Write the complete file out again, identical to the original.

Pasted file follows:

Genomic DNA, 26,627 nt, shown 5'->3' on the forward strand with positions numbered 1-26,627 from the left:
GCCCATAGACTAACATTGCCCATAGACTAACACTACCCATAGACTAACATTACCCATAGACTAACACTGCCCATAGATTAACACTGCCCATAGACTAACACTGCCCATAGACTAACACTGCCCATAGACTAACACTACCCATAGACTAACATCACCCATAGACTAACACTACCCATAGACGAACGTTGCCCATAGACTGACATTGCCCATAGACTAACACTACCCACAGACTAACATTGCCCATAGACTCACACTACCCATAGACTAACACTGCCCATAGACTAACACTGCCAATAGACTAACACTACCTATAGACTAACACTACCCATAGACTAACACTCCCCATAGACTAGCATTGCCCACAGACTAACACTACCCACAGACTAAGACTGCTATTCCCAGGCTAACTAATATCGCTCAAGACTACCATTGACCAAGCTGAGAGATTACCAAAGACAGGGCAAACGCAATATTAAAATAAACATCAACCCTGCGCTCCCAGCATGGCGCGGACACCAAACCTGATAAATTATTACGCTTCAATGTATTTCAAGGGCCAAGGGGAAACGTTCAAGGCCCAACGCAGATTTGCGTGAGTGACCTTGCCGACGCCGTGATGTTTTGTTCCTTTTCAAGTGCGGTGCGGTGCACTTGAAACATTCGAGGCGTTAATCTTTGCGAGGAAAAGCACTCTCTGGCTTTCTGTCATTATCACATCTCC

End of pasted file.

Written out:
Genomic DNA, 26,627 nt, shown 5'->3' on the forward strand with positions numbered 1-26,627 from the left:
GCCCATAGACTAACATTGCCCATAGACTAACACTACCCATAGACTAACATTACCCATAGACTAACACTGCCCATAGATTAACACTGCCCATAGACTAACACTGCCCATAGACTAACACTGCCCATAGACTAACACTACCCATAGACTAACATCACCCATAGACTAACACTACCCATAGACGAACGTTGCCCATAGACTGACATTGCCCATAGACTAACACTACCCACAGACTAACATTGCCCATAGACTCACACTACCCATAGACTAACACTGCCCATAGACTAACACTGCCAATAGACTAACACTACCTATAGACTAACACTACCCATAGACTAACACTCCCCATAGACTAGCATTGCCCACAGACTAACACTACCCACAGACTAAGACTGCTATTCCCAGGCTAACTAATATCGCTCAAGACTACCATTGACCAAGCTGAGAGATTACCAAAGACAGGGCAAACGCAATATTAAAATAAACATCAACCCTGCGCTCCCAGCATGGCGCGGACACCAAACCTGATAAATTATTACGCTTCAATGTATTTCAAGGGCCAAGGGGAAACGTTCAAGGCCCAACGCAGATTTGCGTGAGTGACCTTGCCGACGCCGTGATGTTTTGTTCCTTTTCAAGTGCGGTGCGGTGCACTTGAAACATTCGAGGCGTTAATCTTTGCGAGGAAAAGCACTCTCTGGCTTTCTGTCATTATCACATCTCC